Although KiTov praises the interpretation of the Avnei Nayzer, he himself, offers an alternative approach. The fact is, says KiTov, that the tribes did repent for selling their brother. Judah even accepted upon himself to serve as a slave forever for the misdeed. But there are secrets of the heart, that no human can fathom, that only the Al-mighty can comprehend. So even though the tribes ostensibly repented, by Heavenly standards it was not considered a full repentance and hence the sin was not fully forgiven. Because of this, their descendants were later punished. The reason for the delay in the punishment was due to the fact that it was only with the destruction of the Second Temple that new prosecutors, Hadrian and the Romans, realized that the brothers had not fully repented.

The reason that Joseph himself was filled with anger, maintains KiTov, was because he had prophesied through the Divine spirit that the brothers’ repentance was not complete, which would result in the martyrdom of the ten saintly teachers. Why do the brothers still harbor enmity in their hearts and why is their repentance not complete? Had Judah remained silent and accepted upon himself the judgment of Heaven, even though it seemed hopeless, he would have completely cleansed the sins of the brothers, and there would have been no need for the martyrdom of the ten righteous leaders.

A third approach is suggested by Rabbi Ben-Zion Firer. Rabbi Firer suggests that before the generation of Akiva the son of Joseph [one of the ten martyrs] it was difficult to understand why Joseph, before identifying himself to his brothers, demanded that all those standing around him must leave. However, the generation of Akiva knew the reason well. Joseph refused to reveal himself before strangers in order to prevent the evil forces from attacking in the future. Joseph knew full well that the strangers, who have no abiding love for the people of Israel, but rather hate them, would find in this a reason to attack the Jews. And that is exactly what happened in the time of Hadrian.

Although Joseph was able to temporarily suppress what he had said privately to his brothers, once the Torah was written the representative of Esau could simply look into Scripture and demand punishment from the ten great scholars. The representative of Esau does not study Torah in order to find the light in it, but rather to uncover the blemishes of Israel. He not only finds blemishes in the people, but also in the Torah itself. He concocts things that are not in it, and determines that the Torah itself deserves to be burned, which is the reason why the scholars of Israel were burned while wrapped in Torah scrolls.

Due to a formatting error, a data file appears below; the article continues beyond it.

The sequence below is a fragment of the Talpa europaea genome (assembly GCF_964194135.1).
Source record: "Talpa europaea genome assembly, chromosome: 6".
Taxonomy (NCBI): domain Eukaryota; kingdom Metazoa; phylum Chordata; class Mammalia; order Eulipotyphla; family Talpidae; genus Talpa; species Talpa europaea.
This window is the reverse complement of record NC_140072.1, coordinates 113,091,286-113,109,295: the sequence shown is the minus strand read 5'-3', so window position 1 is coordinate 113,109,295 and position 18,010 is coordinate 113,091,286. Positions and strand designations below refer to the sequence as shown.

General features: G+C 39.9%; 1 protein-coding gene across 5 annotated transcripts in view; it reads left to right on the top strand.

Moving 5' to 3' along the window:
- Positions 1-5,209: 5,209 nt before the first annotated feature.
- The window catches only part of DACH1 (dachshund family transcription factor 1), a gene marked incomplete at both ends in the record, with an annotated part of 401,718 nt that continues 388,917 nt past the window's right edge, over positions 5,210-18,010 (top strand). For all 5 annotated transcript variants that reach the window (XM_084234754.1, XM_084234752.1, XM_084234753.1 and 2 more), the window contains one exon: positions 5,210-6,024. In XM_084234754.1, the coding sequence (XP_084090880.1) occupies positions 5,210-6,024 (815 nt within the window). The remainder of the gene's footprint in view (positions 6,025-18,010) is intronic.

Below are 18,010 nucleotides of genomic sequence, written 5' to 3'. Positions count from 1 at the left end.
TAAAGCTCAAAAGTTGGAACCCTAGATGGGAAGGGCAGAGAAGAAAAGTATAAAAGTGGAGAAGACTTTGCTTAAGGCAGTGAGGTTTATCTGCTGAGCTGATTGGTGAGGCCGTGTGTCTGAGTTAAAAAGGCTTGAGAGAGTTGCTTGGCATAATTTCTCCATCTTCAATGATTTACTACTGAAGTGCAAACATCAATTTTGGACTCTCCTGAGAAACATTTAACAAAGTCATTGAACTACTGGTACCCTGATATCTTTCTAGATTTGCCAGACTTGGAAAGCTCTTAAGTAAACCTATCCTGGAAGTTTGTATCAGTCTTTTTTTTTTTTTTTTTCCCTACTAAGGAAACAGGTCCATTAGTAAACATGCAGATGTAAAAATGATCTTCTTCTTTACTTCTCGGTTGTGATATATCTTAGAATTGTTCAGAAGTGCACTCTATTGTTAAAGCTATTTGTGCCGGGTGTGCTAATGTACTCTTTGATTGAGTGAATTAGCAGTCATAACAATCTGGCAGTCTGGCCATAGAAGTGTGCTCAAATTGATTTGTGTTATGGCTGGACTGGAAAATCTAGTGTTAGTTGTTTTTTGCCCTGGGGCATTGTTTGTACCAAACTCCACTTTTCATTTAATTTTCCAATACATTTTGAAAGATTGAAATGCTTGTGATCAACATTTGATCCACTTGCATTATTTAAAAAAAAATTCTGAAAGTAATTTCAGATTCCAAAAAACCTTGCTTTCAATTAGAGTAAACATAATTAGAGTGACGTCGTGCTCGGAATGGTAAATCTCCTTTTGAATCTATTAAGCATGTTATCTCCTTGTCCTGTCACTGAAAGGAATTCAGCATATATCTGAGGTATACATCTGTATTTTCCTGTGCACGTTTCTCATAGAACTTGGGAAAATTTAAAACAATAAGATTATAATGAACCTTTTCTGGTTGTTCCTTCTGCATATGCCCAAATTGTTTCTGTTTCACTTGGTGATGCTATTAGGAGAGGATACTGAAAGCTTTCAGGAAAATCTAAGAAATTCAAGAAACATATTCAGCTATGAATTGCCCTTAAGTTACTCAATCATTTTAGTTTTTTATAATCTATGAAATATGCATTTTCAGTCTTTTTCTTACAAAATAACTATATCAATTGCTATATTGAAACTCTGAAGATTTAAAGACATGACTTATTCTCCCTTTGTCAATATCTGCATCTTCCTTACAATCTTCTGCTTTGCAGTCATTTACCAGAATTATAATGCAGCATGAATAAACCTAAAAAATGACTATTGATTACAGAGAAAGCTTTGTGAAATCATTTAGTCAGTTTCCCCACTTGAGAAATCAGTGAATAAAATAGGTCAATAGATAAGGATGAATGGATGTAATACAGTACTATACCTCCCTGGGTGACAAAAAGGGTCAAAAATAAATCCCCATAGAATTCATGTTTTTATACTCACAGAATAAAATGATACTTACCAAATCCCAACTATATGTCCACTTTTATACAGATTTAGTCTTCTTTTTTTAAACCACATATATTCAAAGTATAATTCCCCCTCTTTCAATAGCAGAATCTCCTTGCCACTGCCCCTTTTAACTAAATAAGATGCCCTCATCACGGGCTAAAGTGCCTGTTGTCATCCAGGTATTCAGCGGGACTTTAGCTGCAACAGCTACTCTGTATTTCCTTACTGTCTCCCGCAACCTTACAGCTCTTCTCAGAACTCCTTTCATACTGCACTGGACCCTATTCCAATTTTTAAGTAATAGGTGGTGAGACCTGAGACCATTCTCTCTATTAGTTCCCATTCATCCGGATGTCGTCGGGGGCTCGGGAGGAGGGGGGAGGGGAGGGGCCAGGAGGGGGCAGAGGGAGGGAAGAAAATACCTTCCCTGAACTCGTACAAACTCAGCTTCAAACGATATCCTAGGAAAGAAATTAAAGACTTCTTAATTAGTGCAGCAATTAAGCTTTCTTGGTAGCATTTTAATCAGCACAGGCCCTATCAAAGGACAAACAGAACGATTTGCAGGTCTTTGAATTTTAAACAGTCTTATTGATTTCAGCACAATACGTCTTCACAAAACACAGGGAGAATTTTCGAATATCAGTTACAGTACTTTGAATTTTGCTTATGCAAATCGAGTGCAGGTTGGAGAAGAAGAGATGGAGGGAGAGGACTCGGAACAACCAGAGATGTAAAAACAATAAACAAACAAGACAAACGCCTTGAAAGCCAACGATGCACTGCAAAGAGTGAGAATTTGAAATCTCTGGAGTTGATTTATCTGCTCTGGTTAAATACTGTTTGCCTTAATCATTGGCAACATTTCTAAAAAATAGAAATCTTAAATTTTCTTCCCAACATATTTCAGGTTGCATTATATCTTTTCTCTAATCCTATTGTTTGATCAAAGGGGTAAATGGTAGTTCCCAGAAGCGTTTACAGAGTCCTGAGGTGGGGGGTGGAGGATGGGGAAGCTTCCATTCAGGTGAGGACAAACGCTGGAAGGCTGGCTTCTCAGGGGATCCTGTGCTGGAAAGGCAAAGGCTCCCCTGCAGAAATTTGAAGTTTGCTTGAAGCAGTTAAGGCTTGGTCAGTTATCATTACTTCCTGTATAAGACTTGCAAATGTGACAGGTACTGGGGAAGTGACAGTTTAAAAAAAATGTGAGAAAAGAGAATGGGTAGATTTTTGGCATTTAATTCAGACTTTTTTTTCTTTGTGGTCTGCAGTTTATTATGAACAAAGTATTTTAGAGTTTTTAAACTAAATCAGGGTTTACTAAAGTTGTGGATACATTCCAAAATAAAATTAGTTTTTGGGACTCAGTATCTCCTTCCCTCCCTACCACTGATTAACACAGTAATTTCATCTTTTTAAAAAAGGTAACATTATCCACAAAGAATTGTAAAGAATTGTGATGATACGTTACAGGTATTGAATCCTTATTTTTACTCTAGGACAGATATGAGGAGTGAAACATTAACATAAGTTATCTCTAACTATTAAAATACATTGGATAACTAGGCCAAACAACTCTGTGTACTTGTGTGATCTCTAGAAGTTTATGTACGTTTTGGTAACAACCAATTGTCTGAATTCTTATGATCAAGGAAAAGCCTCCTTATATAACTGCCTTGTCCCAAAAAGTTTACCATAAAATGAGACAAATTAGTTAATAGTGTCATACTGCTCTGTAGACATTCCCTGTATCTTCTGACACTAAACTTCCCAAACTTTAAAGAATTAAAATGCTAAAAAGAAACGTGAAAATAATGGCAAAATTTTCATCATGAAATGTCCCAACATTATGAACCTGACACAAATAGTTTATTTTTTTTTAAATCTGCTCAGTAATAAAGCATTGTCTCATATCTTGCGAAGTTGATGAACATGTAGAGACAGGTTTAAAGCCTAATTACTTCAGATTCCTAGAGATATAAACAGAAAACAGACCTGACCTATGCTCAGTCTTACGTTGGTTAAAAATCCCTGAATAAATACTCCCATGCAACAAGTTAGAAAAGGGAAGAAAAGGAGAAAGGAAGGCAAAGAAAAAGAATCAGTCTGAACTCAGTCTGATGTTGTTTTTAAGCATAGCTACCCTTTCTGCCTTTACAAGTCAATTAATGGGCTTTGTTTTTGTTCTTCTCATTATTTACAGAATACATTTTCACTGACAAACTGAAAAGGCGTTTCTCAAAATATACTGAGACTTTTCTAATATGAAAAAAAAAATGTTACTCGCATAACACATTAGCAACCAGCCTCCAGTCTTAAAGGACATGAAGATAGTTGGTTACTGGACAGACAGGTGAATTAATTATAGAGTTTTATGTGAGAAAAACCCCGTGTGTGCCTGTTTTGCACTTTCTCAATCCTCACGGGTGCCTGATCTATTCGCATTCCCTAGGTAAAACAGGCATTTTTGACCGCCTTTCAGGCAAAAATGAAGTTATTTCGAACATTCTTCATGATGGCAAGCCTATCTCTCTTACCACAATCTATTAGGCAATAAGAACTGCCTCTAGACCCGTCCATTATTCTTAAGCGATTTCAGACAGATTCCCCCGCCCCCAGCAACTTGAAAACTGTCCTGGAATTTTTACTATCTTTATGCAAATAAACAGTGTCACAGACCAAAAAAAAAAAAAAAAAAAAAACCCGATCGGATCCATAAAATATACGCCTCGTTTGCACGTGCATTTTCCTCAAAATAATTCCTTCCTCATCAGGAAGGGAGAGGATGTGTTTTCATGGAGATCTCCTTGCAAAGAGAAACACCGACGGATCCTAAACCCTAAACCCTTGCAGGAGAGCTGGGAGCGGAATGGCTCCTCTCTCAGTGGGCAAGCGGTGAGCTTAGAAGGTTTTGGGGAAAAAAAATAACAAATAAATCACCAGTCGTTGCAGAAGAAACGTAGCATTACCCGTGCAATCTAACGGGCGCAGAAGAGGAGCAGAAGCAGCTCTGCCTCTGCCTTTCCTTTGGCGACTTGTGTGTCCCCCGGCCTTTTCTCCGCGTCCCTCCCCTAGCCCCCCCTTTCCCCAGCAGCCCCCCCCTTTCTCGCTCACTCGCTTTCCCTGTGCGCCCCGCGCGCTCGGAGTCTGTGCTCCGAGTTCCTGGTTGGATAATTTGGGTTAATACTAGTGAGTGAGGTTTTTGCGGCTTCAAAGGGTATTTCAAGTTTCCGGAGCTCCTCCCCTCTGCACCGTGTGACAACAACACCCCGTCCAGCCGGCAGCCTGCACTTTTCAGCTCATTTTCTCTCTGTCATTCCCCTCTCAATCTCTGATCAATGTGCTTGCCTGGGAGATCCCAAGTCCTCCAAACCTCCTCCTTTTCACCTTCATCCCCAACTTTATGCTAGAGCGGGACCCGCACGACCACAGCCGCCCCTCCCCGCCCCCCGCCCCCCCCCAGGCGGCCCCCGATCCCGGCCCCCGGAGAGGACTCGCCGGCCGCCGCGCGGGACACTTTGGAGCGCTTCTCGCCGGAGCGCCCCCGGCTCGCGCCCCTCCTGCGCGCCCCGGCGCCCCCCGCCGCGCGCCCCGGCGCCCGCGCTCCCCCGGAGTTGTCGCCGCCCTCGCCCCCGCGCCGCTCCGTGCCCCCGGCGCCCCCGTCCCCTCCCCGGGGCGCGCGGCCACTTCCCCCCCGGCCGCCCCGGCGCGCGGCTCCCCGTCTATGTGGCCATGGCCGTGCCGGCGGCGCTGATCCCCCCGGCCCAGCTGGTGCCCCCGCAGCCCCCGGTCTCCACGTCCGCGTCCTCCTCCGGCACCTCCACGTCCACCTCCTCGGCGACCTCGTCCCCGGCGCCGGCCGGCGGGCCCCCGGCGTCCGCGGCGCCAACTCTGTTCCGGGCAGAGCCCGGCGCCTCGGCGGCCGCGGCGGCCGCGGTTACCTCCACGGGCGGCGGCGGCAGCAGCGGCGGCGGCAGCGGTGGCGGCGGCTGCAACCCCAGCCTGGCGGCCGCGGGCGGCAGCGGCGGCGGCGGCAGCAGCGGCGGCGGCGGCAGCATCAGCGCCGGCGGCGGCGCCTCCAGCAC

But how is it that the wicked representatives of Esau, who stood in judgment of the ten great scholars never noted that Joseph himself never exacted revenge on his brothers, or even reminded his brothers of their sins against him, though he had ample opportunity to do so. To the contrary, Joseph spoke forgivingly to them, comforting them as they stood fearfully when he revealed himself. Says Joseph (Genesis 35:5): And now, be not distressed, nor reproach yourselves for having sold me here. For it was to be a provider that G-d sent me ahead of you.

Among the leaders of Esau is there not a single righteous one who measures up to Joseph?

Furthermore, not all the brothers were guilty of selling Joseph. Reuben certainly wanted to save Joseph, and came back only to find the pit empty (Genesis 37:29-30). Judah said: Let our hands not be against our brother because he is our flesh and blood–let us sell him to Ishmaelites (Genesis 37:27) intending to save Joseph from his more extreme brothers. In fact, it could be easily argued that there were only two guilty brothers, only Simeon and Levi. They were the ones who said, “Here comes the master of dreams, and now let us kill him” (Genesis 37:19-20). Furthermore, the last will and testament of Jacob, indicates that it is only Simeon and Levi whom Jacob singles out in anger, accusing them of possibly attacking Joseph (Genesis 49:6, They uprooted the ox [Joseph]).

This is precisely the point, argues Rabbi Firer. The representative of Esau never looks for the righteousness or for the benefit of Israel, only for their guilt. Every Jew, in every generation is regarded as a partner with Simeon and Levi–never as a partner with the righteous Joseph. Alas, the fact that Joseph sought to silence all prosecutors by removing everyone from the room was of no avail, and future generations may still be paying for the sale of Joseph.

May you be blessed.